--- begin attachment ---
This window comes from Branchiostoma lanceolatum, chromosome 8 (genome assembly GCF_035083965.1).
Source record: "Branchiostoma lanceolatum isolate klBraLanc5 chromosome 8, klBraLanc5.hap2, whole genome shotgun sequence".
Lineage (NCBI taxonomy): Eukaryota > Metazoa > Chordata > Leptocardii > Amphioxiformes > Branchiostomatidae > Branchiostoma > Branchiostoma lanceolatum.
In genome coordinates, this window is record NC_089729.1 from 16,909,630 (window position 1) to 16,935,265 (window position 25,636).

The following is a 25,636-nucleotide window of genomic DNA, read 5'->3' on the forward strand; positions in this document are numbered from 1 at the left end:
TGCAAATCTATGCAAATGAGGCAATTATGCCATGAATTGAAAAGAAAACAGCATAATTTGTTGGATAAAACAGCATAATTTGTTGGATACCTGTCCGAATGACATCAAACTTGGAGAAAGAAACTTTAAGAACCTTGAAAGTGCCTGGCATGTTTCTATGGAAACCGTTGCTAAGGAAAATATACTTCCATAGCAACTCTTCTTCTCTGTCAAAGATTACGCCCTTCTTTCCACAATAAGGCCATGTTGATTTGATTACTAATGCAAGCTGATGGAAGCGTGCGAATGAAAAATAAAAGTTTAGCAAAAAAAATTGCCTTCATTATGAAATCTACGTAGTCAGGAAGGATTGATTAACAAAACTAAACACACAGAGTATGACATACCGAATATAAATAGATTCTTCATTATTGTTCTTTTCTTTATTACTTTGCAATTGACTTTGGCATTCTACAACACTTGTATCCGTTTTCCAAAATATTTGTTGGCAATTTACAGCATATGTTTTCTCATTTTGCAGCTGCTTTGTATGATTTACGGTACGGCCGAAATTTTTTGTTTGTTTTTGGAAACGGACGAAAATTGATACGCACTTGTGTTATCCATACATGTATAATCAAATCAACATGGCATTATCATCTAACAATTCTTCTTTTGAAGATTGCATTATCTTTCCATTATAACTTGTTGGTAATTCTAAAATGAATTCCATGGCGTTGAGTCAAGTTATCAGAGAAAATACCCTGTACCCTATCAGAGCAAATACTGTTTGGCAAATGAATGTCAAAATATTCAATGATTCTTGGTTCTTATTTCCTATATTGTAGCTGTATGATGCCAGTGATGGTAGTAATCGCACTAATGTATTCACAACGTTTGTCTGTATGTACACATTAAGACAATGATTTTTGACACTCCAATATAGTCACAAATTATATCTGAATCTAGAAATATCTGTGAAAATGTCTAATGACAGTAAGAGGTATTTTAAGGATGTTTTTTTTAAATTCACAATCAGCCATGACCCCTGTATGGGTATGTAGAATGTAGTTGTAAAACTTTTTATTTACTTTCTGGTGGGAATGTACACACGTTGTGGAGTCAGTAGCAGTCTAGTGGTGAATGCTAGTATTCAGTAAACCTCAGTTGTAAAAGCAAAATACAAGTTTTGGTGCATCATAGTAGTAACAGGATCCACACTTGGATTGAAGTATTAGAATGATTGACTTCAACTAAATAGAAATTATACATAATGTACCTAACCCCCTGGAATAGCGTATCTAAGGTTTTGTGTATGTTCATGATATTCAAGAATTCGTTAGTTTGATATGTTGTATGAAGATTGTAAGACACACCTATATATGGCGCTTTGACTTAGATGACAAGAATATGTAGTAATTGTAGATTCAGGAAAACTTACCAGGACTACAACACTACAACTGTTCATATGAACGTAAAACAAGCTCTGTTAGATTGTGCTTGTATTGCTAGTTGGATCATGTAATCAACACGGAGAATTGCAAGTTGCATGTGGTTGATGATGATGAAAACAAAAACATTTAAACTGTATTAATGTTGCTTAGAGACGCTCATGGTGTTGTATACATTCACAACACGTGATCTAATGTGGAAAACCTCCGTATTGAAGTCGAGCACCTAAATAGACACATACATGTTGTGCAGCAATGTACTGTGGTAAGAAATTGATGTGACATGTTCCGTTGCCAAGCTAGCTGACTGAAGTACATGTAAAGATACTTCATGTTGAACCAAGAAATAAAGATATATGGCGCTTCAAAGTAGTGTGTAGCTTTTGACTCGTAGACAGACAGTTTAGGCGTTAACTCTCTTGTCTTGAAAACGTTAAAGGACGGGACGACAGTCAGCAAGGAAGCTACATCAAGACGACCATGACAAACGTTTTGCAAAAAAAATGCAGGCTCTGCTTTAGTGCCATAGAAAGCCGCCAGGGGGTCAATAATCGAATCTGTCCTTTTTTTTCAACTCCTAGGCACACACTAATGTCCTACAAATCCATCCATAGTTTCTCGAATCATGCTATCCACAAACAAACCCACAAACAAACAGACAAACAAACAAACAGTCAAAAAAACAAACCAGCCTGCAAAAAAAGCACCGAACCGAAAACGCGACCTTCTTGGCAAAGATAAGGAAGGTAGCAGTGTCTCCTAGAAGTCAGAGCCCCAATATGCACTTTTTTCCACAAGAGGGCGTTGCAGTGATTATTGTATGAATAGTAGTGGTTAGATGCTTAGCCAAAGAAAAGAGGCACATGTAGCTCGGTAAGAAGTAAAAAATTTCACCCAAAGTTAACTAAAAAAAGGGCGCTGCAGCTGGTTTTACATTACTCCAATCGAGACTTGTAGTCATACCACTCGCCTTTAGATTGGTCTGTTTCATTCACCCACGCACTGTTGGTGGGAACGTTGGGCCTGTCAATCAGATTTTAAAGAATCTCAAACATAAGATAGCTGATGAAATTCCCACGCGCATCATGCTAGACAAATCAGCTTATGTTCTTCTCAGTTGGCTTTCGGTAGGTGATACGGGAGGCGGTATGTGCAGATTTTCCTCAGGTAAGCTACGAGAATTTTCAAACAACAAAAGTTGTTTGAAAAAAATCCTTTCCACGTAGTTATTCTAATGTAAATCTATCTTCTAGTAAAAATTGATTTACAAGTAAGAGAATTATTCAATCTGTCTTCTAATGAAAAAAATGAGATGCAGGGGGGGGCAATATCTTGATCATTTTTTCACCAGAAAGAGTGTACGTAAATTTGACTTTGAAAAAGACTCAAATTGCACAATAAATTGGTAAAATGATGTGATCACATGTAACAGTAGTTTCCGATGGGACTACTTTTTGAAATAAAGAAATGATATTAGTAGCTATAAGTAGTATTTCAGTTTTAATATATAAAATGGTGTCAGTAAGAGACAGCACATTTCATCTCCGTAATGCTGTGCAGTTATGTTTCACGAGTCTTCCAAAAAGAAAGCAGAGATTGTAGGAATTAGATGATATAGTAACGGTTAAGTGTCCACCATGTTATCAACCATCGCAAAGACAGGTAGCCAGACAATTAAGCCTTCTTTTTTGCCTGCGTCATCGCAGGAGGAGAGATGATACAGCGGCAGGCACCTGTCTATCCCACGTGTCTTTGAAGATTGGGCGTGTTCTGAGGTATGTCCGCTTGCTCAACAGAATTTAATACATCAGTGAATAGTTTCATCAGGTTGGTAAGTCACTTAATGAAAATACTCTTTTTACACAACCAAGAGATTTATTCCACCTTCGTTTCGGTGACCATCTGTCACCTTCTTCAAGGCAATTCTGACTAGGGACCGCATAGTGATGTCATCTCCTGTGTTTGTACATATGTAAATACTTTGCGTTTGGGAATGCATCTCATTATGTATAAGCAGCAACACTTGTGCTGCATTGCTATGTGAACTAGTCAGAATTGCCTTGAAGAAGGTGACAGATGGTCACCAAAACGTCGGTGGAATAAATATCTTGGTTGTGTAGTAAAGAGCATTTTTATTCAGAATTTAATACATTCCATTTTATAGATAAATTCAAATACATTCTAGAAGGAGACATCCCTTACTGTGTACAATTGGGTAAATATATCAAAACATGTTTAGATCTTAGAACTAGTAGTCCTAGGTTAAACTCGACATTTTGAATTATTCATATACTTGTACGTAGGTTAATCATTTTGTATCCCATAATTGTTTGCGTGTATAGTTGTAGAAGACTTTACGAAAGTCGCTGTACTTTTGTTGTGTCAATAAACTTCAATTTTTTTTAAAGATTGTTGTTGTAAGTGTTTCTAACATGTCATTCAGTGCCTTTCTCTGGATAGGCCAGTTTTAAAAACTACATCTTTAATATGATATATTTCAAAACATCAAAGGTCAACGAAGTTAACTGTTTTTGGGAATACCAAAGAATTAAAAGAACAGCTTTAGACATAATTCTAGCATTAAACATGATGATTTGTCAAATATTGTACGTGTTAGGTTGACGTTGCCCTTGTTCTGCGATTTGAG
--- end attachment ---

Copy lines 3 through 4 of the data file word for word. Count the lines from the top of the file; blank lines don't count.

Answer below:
Lineage (NCBI taxonomy): Eukaryota > Metazoa > Chordata > Leptocardii > Amphioxiformes > Branchiostomatidae > Branchiostoma > Branchiostoma lanceolatum.
In genome coordinates, this window is record NC_089729.1 from 16,909,630 (window position 1) to 16,935,265 (window position 25,636).